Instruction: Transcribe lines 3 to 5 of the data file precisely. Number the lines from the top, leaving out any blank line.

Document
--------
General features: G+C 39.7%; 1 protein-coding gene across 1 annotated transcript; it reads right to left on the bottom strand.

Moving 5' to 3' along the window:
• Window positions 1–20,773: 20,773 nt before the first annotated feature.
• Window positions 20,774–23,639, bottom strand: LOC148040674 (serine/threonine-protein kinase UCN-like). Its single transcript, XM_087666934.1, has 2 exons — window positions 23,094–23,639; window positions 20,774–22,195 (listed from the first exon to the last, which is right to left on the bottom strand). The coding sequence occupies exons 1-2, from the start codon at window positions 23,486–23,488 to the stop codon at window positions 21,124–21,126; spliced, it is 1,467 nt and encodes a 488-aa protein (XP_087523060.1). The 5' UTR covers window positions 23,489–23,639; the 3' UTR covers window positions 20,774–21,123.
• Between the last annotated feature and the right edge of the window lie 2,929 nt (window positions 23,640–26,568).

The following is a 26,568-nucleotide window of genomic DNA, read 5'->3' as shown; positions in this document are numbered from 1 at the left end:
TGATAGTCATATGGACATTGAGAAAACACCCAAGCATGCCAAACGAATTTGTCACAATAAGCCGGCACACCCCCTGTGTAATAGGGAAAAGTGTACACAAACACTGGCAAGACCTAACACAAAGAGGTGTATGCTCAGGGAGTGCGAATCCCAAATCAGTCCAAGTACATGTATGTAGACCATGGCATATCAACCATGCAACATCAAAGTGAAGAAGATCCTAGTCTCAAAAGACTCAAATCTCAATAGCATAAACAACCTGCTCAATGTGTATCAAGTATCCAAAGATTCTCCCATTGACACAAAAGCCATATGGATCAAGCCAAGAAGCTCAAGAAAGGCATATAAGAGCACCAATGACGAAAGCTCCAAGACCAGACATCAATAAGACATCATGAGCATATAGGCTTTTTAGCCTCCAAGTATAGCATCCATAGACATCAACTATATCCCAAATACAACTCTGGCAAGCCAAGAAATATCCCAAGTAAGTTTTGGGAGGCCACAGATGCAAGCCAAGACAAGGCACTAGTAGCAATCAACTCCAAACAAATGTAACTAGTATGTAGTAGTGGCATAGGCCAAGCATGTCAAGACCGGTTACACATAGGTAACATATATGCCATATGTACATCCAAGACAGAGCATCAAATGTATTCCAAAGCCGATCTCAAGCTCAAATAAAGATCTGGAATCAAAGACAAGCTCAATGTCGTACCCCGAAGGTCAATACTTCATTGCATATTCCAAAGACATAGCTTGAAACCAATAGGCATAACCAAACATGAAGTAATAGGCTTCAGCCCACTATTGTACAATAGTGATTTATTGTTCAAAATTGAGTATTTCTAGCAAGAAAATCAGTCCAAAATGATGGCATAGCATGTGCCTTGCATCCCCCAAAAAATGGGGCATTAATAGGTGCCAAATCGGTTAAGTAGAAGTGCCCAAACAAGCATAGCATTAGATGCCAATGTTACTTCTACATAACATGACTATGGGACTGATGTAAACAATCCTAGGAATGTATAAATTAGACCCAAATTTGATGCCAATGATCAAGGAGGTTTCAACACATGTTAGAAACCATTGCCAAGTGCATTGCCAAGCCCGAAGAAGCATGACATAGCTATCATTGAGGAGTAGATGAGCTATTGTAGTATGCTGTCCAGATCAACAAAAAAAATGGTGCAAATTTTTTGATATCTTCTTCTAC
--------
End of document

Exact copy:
• Window positions 1–20,773: 20,773 nt before the first annotated feature.
• Window positions 20,774–23,639, bottom strand: LOC148040674 (serine/threonine-protein kinase UCN-like). Its single transcript, XM_087666934.1, has 2 exons — window positions 23,094–23,639; window positions 20,774–22,195 (listed from the first exon to the last, which is right to left on the bottom strand). The coding sequence occupies exons 1-2, from the start codon at window positions 23,486–23,488 to the stop codon at window positions 21,124–21,126; spliced, it is 1,467 nt and encodes a 488-aa protein (XP_087523060.1). The 5' UTR covers window positions 23,489–23,639; the 3' UTR covers window positions 20,774–21,123.
• Between the last annotated feature and the right edge of the window lie 2,929 nt (window positions 23,640–26,568).